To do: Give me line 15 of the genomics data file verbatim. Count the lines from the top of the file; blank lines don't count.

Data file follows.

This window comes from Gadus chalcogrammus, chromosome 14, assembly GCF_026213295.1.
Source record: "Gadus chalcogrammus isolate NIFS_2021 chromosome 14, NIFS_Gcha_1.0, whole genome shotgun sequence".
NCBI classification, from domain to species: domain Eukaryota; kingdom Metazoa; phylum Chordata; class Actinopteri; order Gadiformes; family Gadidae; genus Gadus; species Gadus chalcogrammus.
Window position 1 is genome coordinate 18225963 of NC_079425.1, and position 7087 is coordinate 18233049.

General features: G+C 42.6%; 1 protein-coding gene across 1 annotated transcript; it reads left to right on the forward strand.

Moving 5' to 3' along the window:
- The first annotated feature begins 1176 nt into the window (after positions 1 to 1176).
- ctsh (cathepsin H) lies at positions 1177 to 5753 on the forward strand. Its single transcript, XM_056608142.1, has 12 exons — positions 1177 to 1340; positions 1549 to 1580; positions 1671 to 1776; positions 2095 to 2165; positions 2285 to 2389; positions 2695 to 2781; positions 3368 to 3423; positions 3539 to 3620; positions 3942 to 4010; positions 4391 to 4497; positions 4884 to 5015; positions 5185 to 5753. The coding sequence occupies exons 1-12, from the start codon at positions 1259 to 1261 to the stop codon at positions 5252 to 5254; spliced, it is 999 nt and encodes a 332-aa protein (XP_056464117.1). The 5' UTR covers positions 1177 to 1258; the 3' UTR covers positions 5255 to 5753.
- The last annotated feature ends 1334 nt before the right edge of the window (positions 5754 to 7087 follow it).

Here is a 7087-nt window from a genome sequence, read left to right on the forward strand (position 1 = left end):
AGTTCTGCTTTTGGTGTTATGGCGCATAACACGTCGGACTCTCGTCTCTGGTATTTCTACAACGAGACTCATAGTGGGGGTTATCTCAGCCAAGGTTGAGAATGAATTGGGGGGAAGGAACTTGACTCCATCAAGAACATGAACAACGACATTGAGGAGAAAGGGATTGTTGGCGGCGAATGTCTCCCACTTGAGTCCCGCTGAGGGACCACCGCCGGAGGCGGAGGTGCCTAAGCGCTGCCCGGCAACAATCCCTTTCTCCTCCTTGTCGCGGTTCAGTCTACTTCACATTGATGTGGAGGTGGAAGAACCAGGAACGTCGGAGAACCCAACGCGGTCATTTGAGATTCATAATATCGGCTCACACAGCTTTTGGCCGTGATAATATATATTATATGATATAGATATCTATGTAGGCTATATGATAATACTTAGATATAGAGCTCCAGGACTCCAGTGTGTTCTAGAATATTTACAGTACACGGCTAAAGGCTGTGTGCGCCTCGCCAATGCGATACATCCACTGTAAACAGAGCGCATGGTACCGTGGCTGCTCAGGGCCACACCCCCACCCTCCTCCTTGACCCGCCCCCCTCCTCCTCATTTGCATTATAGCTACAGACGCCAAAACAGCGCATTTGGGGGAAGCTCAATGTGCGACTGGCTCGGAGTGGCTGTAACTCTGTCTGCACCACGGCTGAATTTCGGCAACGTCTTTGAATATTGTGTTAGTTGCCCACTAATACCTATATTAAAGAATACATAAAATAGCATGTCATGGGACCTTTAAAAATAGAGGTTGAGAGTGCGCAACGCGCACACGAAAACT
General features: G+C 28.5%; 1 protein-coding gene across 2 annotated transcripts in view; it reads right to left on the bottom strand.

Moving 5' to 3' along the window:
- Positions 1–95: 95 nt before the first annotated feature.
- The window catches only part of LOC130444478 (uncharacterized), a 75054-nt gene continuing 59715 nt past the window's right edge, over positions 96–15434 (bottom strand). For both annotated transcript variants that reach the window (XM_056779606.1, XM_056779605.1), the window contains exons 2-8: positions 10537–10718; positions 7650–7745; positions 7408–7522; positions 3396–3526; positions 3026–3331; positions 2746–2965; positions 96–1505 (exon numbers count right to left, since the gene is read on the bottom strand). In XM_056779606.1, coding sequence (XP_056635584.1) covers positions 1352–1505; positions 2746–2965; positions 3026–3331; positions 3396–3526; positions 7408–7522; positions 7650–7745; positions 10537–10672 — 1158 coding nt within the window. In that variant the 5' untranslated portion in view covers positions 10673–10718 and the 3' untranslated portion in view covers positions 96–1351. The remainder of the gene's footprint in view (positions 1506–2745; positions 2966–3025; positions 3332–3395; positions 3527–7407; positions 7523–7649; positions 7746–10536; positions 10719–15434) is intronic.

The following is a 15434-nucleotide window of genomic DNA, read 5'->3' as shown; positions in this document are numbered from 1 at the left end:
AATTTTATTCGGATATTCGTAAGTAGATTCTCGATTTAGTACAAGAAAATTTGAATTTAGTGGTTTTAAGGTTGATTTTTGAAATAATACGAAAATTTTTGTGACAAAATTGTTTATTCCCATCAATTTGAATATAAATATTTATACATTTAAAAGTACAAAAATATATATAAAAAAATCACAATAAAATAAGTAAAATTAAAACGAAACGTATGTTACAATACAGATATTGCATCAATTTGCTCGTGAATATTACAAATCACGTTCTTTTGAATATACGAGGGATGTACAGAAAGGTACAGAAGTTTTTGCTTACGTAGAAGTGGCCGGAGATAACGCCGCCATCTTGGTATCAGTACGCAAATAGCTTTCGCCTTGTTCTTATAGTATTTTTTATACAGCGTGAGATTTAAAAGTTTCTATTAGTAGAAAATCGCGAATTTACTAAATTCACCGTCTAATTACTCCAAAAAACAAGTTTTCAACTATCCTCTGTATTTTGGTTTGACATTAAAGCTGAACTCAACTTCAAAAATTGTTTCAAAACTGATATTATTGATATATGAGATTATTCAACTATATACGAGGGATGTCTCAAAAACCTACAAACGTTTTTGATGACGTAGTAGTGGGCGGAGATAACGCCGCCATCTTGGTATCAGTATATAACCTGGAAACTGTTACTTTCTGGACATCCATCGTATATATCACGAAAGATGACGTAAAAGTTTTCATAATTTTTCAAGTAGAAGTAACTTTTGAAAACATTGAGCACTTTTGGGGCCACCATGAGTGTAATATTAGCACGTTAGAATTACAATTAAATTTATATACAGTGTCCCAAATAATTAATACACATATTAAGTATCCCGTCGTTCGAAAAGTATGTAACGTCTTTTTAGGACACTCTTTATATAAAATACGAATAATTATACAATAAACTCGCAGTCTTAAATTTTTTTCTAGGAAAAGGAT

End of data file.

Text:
- The window catches only part of LOC130444478 (uncharacterized), a 75054-nt gene continuing 59715 nt past the window's right edge, over positions 96–15434 (bottom strand). For both annotated transcript variants that reach the window (XM_056779606.1, XM_056779605.1), the window contains exons 2-8: positions 10537–10718; positions 7650–7745; positions 7408–7522; positions 3396–3526; positions 3026–3331; positions 2746–2965; positions 96–1505 (exon numbers count right to left, since the gene is read on the bottom strand). In XM_056779606.1, coding sequence (XP_056635584.1) covers positions 1352–1505; positions 2746–2965; positions 3026–3331; positions 3396–3526; positions 7408–7522; positions 7650–7745; positions 10537–10672 — 1158 coding nt within the window. In that variant the 5' untranslated portion in view covers positions 10673–10718 and the 3' untranslated portion in view covers positions 96–1351. The remainder of the gene's footprint in view (positions 1506–2745; positions 2966–3025; positions 3332–3395; positions 3527–7407; positions 7523–7649; positions 7746–10536; positions 10719–15434) is intronic.